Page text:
God makes the statement in verse 10. "For every breast of the forest in mine, and the cattle upon a thousand hills." Does this mean that we need not worry about life, or that God is blessing us with the cattle of the field? No, this verse is given to remind the nation that He doesn't need their sacrifices. He created and owns all things dwelling on the earth. God becomes more vocal about this point as Israel was "preparing a meal" for God- in verse 12-13, we read, " If I were hungry, I would not tell thee: for the world is mine, and the fullness thereof. Will I eat the flesh of bulls, or drink the blood of goats?" He is not looking for breakfast, lunch, or dinner from the Israelites.


In verse 14, God signals what He is looking for in worship "Offer unto God thanksgiving."


God gives a list of sins that the nation is doing to break their covenant with God. They made friends with thieves, and partakers with adulterers (vs. 18) they use their mouths for evil, and their tongues fathomed deceit (vs.19). They speak against their brother, and they slander their mothers' son (vs. 20)

I'm sure by now you would say well, of course, God doesn't want worship from those sinful people! What does this have to do with me? In verse 22, it states, "ye that forget God," but did they really forget God? Looking back at verse 5, if you remember, the sacrifices were always before Him. In the Far Eastern region, it was common for people to believe it was their obligation to serve their gods three meals a day. It would appear that they adopted such an idea that meeting the needs of God would allow humankind to manipulate Him in some way.

Ouch! That steps on a few toes. For many believers, the thought is, I attend church, sing in the choir, I give my tithe, and even work in the nursery, so how many blessings can I get from God by serving Him? We need to ask when we worship God, what is the underlying cause of such worship? Are we honoring God in our worship, or do we worship to gain or manipulate God into getting what we want?

"Whoso offereth praise glorifieth me: and to him that ordereth his conversation aright will I shew the salvation of God." God desires your heart; He wants you not your money, time, or goods.


The final question remains, are you giving your goods, money, and time to God to gain favor or blessing, or are you giving Him your heart?  

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Where Does Your Confidence Lie?
Where Does Your Confidence Lie?

Richard Lennox • April 21, 2020

Psalms 27:4


“One thing have I desired of the Lord, that will I seek after; that I may dwell in the house of the Lord all the days of my life, to behold the beauty of the Lord, and to enquire in his temple.”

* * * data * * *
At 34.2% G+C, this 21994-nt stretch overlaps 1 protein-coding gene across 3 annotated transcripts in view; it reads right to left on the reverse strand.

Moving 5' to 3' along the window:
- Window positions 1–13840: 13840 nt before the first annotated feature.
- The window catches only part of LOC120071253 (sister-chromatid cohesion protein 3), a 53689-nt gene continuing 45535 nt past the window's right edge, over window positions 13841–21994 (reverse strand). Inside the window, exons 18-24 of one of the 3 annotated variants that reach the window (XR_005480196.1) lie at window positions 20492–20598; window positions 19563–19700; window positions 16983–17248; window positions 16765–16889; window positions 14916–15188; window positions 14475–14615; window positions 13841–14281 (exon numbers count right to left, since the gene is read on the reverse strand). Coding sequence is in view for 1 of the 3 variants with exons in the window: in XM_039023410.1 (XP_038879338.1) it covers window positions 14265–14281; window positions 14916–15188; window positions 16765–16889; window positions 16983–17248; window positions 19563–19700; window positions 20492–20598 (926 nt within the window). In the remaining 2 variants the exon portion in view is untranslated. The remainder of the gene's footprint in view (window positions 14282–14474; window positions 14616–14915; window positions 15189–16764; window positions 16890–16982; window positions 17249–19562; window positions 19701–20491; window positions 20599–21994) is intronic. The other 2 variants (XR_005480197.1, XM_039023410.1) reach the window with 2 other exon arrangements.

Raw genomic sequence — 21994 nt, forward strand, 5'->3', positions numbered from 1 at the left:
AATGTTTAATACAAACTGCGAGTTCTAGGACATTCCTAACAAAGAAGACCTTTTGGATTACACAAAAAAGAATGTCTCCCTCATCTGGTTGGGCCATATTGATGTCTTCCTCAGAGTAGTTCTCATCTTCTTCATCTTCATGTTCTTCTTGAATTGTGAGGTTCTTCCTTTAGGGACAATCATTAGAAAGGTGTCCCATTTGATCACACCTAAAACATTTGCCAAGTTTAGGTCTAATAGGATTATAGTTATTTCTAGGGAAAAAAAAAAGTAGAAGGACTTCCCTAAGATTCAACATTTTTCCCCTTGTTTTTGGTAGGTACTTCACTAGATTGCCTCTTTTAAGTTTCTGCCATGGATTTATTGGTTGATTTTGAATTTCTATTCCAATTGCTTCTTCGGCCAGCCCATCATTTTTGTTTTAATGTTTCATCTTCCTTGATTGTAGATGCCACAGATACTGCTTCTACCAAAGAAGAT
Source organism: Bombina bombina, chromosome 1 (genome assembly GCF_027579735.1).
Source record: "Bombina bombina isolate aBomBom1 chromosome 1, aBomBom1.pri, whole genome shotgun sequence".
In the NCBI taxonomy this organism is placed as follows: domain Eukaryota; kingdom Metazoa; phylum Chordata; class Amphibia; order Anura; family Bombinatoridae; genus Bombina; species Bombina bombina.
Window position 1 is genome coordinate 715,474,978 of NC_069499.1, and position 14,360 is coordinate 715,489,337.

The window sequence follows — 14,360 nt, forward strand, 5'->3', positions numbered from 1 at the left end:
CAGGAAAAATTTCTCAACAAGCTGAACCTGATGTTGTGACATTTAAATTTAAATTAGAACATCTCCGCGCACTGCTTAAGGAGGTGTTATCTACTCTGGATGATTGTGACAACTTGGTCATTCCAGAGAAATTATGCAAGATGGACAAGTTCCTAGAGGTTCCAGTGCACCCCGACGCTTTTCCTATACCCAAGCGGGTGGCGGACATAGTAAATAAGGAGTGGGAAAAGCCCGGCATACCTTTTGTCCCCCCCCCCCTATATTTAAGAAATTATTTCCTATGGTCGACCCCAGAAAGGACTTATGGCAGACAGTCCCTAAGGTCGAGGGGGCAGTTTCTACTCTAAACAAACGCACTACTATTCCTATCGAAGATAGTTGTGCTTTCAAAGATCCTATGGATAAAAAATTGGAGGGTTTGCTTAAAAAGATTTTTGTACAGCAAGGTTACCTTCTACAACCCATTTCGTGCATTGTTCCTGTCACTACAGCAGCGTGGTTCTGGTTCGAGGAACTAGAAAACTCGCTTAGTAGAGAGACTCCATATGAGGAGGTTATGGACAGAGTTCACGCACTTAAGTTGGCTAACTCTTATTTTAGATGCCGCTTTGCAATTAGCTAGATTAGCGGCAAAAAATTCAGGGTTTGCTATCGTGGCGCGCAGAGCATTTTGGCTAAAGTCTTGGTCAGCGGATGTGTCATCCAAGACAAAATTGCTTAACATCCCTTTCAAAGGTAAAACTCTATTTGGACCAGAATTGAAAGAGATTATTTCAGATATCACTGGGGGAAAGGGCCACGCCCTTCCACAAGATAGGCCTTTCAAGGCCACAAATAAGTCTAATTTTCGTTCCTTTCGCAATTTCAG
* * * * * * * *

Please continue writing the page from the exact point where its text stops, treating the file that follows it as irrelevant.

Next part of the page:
Context is key, right?


Why would David pen such words, where was God if David desired to be in the presence of God? In verses 2-3, we find that David is hidden from His enemies When the wicked, even mine enemies and my foes, came upon me to eat up my flesh, they stumbled and fell.” (vs. 2)


David knew the protective role God had in His life; he speaks from experience having confidence that God can and will protect him. David was not afraid of the enemies, “The Lord is my light and my salvation; whom shall I fear? the Lord is the strength of my life; of whom shall I be afraid?” God was his stronghold; he had no reason to fear the attacks of man.


Why then would David continue, if he was not afraid of his enemies? Remember, this passage was written in the Old Testament when men and women did not have the pleasure of the indwelling Holy Spirit. The only way to have communion with God was through the Holy Temple, where God resided. David was not from the tribe of Levi, so the close presence he desired wouldn’t allow him to enter the Holy Place.


Yet, David longed to be in the presence of God. He desired to be near Him. To seek ( בקשׁ) and to ask or desire( שׁאל  ), David may have been not only seeking the face of God but also looking to God for guidance. David was committed to God and the way of life in which God has commanded the nation of Israel. David knew that he didn’t need to fear the shadows of death or any foe that came up against him because God was his fortress and his hiding place.


As a believer, you have that close presence of God that David so longed and hoped for because you have the Holy Spirit dwelling within you. Even though He is always with you, is it your desire to have that same presence and fellowship with Him? Do you desire to be near to your ever-present God? Is your confidence for the future placed in God as it was for David, or are you worried about the future and the events that are happening around you?